The city of São Paulo had just over 47 kilometers of bike paths in 2010. At that time, a movement with no leaders named Bicicletada, also known as Massa Crítica (Critical Mass), was at its height. Joao Paulo Amaral, best known as JP, used to go every last Friday of the month, the official day of the event in several cities of the world, to Praça do Ciclista on Paulista avenue in São Paulo. From there, they used to ride their bikes, and still do, to spread the word about this means of transportation, and demand more favorable conditions for the use of bikes. Their aim was to create more sustainable transportation for people in cities.

JP had always been a biker. “The bike is part of my most lasting memories of my childhood,” he says. But he always tried to bring along a friend who wasn’t used to biking. He thought it was important that more and more people had the opportunity to take part in that moment, during the “concentration”, when people are waiting for the time to leave for the bike tour. Conversations about urban mobility, public policies and the environment happen naturally and end up engaging those unfamiliar with the cause. But JP’s invitations often met with refusal: people said they felt unsafe riding in the city streets. He used to volunteer himself to pick up the guest at home and bring him back safely.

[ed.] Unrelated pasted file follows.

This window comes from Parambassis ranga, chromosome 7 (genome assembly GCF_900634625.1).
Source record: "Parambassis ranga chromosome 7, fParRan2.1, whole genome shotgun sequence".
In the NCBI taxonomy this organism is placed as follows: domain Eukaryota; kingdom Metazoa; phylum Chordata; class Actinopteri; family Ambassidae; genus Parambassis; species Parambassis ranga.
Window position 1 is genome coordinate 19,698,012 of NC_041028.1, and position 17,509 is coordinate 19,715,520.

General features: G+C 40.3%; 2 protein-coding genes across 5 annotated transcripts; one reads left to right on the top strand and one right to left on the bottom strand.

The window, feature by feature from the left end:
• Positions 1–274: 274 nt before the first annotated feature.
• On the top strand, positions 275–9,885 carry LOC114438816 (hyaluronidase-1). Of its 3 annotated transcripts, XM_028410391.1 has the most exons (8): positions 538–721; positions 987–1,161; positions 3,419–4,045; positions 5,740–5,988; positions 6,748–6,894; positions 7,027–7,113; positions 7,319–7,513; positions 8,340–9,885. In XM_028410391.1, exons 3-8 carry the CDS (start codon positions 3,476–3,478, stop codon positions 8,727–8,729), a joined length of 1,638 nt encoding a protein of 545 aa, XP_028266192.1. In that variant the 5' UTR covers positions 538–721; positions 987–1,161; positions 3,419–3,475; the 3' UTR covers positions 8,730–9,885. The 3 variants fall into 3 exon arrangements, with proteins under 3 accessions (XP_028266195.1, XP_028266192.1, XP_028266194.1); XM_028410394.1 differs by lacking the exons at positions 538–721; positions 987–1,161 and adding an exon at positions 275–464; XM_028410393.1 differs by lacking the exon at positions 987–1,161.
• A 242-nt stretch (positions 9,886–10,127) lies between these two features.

Soon, JP encouraged other biking friends to do the same. And, suddenly, Bike Anjo was born, informally. Now the most inspiring and important bike activism group in Brazil, it has been created by experienced bikers and volunteers. Bike Anjo helps beginners to ride, overcome the fear of streets and choose the best routes. “The group became official when a journalist asked for the contact information, to publicize the service in a newspaper. We did not have a website at that time so we created one. There were five or six of us and soon lots more arrived,” he says.